Flu Vaccinations Associated with Lower Hospitalization, Dementia Risk in Heart-Failure Patients

Deborah Brauser

May 31, 2016

FLORENCE, ITALY — Receiving influenza vaccinations may do more than stop a bout of seasonal flu—it can also improve outcomes in patients with heart failure (HF), according to two new studies presented here at the European Society of Cardiology (ESC) Heart Failure 2016 Congress.

The first, a registry study of more than 20,000 chronic HF patients in Taiwan, showed that, after adjustments, those who received at least one dose of the flu vaccine had a 35% lower risk of developing dementia vs those who never received the vaccine[1]. In addition, the dementia risk was 55% lower in those who had received at least three doses over the previous years.

Lead author Dr Ju-Chi Liu (Taipei Medical University-Shuang Ho Hospital, New Taipei City, Taiwan) told heartwire from Medscape that inflammation from a flu virus may cause injury to brain cells and play a part in dementia development, "especially in those with heart failure, who have been shown to have impaired circulatory status in the brain."

But vaccination can lower flu risk; and more vaccinations can lower the risk of flu and subsequent dementia even more, said Liu.

In the second study, which was presented at a late-breaking clinical-trial session, investigators examined records for more than 59,000 HF patients in the UK and found that those who received the flu vaccine had a 30% lower risk of CV hospitalization vs an adjacent year when they didn't receive the vaccine[2]. They also had a 16% lower risk of respiratory-infection–related hospitalization and a 4% lower risk of all-cause hospitalization.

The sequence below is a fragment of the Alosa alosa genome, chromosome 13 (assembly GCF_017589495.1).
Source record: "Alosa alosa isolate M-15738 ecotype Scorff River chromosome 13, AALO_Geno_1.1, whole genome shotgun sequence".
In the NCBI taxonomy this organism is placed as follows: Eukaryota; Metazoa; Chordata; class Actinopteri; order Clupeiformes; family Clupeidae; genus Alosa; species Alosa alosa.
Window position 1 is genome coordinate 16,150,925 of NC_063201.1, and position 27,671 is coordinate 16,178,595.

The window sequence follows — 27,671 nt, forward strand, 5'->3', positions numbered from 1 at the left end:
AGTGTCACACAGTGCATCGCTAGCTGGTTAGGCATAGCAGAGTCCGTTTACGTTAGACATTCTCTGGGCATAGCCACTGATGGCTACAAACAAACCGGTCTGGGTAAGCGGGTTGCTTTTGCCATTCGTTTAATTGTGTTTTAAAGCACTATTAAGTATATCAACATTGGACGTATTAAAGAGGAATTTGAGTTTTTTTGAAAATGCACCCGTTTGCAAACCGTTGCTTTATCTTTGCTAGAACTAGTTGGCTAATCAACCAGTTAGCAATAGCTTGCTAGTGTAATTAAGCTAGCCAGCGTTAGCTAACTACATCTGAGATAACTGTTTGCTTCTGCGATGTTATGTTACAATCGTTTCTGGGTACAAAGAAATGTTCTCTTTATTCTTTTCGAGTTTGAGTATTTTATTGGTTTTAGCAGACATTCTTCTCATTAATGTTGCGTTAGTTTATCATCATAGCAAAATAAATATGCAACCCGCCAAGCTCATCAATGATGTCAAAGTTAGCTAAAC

Lead author Dr Kazem Rahimi (University of Oxford, UK) told heartwire that the results don't suggest that infection from the flu causes CV events but that the more likely explanation is that infection can act as a trigger. "And if that trigger effect is controlled by vaccination, it's likely to reduce admission to the hospital."

Past Evidence Inconsistent

Dr Kazem Rahimi

Rahimi noted that although it's been thought that vaccination "could potentially have a huge impact" on the well-being of heart-failure patients, past evidence "has been inconsistent."

His team examined electronic health records from 1990 to 2013 for 59,202 HF patients (50% men; mean age 75 years) in the UK Department of Health's Clinical Practice Research Datalink. All had at least 1 year with an influenza vaccination and 1 year without.

"We used a modified self-controlled case series design, where vaccination year was compared with adjacent vaccination-free year, irrespective of the order," explained Rahimi.

The overall effect of vaccination on hospitalizations due to CVD showed an incidence ratio of 0.70 (95% CI 0.66–0.74). The overall incidence ratio for hospitalization due to respiratory infection was 0.84 (95% CI 0.78–.90) and for hospitalization due to all-causes was 0.96 (95% CI 0.95–0.98).

Validation analyses showed no significant association between vaccination and cancer-related hospitalization.

"Most Compelling Evidence to Date"

"In the absence of randomized trials, this study provides the most compelling evidence to date for the protective effect of influenza vaccination on hospital admissions," said Rahimi.

Although the number of flu vaccinations increased significantly for HF patients after 2001, "still, only about half of the patients in our setting received annual vaccinations," he reported, adding that more needs to be done to convince these patients that getting vaccinated is beneficial to them.